Kuroc - if you want to get all the advantages a soil can offer, you'll want to eliminate or reduce to the greatest degree possible, any perched water. In order to do that, your soil particles need to be larger than about 1/10 of an inch in size, so you would screen out the fines. Fine material simply fills in the large pores between soil particles and makes moot the reason you're making your own soil in the first place. If you want a soil that holds lots of perched water, you can buy it off the shelf. Getting nutrition to your plants is exceptionally easy, so stay focused on your soil's structure, not its ability to feed your plants.
If you have perlite Turface and grower size grit, I would start out with a mix of 1 part screened Turface and 2 parts of grit with the dust screened or rinsed off.
The granite in that mix has no internal porosity, so it won't hold much in the way of nutrients. The Turface is still 1/3 of the mix, but with the elimination of bark, the overall CEC (ability to retain nutrients) will be reduced, which means you will need to fertilize more frequently than if you included bark. I fertilize at low solution strengths every time I water during the winter, and that works well for plants that don't go quiescent during that period. If you have plants that do, you'll want to make allowances for that. During the summer, I have way too many plants to fertilize each time I water, so I try to do it each weekend, which also works very well.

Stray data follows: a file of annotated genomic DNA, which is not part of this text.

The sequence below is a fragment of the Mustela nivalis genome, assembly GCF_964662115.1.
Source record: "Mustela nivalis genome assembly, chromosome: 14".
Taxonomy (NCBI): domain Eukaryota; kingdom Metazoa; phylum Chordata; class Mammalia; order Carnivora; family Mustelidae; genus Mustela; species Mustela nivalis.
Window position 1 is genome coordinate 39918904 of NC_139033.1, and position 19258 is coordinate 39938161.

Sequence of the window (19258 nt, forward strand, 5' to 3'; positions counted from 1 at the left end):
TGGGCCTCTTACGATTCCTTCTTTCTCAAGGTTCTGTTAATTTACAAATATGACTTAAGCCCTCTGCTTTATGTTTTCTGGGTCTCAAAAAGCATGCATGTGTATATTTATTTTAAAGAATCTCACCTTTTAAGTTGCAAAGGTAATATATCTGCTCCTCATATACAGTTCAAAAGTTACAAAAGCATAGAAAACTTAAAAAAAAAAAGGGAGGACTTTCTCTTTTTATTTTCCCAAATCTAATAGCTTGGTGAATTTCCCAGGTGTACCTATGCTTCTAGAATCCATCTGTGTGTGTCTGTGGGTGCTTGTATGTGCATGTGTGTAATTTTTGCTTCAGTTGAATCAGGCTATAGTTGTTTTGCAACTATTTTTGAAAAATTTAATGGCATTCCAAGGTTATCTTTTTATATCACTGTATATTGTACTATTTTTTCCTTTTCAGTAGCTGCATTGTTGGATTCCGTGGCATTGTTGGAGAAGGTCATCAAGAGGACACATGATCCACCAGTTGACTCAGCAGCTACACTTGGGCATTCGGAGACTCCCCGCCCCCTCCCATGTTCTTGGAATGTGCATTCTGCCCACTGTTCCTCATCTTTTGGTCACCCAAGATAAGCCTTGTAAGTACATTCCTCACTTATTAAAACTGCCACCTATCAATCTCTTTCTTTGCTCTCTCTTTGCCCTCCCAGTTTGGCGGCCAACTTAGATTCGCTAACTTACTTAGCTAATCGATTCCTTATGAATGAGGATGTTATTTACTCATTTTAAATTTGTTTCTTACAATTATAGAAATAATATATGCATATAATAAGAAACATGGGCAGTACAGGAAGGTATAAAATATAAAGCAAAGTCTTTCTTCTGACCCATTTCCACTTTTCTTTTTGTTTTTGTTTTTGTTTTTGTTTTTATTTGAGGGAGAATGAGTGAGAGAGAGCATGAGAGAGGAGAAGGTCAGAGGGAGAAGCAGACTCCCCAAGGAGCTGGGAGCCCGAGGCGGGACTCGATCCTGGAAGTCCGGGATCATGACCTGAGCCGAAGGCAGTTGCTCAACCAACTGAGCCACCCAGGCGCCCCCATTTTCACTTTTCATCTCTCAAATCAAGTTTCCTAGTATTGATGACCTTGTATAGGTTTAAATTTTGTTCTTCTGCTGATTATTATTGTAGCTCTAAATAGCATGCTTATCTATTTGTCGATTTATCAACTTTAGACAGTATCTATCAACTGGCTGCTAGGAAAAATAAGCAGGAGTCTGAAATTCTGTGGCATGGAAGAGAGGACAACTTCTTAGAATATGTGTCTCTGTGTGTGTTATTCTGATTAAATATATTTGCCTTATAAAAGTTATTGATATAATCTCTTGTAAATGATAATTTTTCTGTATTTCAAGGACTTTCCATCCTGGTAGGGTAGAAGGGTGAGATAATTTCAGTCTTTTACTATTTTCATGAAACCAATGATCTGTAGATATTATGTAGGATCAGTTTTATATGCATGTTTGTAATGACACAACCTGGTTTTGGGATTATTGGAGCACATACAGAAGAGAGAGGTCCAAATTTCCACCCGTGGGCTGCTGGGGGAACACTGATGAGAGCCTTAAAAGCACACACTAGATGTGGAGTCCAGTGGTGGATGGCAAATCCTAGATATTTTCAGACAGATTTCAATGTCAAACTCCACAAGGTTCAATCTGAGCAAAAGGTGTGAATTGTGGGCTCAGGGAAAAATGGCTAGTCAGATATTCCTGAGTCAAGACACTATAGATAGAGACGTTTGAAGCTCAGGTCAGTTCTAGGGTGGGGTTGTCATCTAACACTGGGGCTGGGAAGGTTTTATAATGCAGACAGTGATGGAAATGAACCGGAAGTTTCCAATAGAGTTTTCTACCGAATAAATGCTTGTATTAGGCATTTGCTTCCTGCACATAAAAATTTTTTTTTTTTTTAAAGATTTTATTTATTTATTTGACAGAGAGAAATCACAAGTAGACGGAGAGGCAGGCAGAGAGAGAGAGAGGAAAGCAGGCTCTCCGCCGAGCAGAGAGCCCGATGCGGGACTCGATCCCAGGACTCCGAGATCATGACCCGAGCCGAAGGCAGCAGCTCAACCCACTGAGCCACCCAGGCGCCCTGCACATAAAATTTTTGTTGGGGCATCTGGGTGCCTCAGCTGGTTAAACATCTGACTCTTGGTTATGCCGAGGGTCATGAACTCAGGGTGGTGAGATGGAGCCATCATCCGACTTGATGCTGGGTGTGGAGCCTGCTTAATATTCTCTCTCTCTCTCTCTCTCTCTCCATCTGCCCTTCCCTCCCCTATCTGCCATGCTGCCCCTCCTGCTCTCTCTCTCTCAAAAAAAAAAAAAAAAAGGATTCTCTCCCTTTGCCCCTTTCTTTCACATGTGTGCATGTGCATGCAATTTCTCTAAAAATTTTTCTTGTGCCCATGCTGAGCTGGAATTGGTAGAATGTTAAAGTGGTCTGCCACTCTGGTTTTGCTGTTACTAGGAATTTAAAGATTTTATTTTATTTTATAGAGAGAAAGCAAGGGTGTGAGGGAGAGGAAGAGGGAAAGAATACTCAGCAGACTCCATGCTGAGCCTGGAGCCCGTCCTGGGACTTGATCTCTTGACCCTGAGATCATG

My mix, and I use the word "my" loosely, as it just means the mix I've concocted and use, it 2 parts #2 cherry stone grit, 1 part turface, and 1 part red lava pebbles. They are all sifted at 1/16" on the low end. For tropicals i use different ratios, but for succulents, this mix is producing some very healthy feeder roots, like I've never experienced. If I were to add compost or standard peat potting mix, it would simply fill in the space between the particles, and eventually break down and plug up the mix. Right now I have a mix that lasts forever and maintains it's structure as long as the plant's roots take to fill the pot to capacity.
In my experiences, organic ingredients in pots only work short term, due to decomposition. As they break down, the overall structure changes, so you have no type of consistency, and eventually you get a total collapse. This can work ok for annuals in the north with our short growing season, but is not good for long term plants. Some ingredients are better/worse than others, for example, pine bark. While organic, it takes a long time to break down compared to peat moss, so it works good in the gritty mix, assuming it's screened correctly. I guess it comes down to personal preference and trial & error. My trials and errors have steered my away from organic anything in containers, and since doing so, I finally feel like I am in complete control, and not at the mercy of Mother Nature, at least in regard to my potting mix.
That's a very thoughtful response, IME, using manure (again, in small amounts) in my Cyphos has resulted in plants which regularly outgrow their confines. Mind you, the manure I do use has been rotting for 2 years or so, and it's roughly screened before its inclusion in my mix.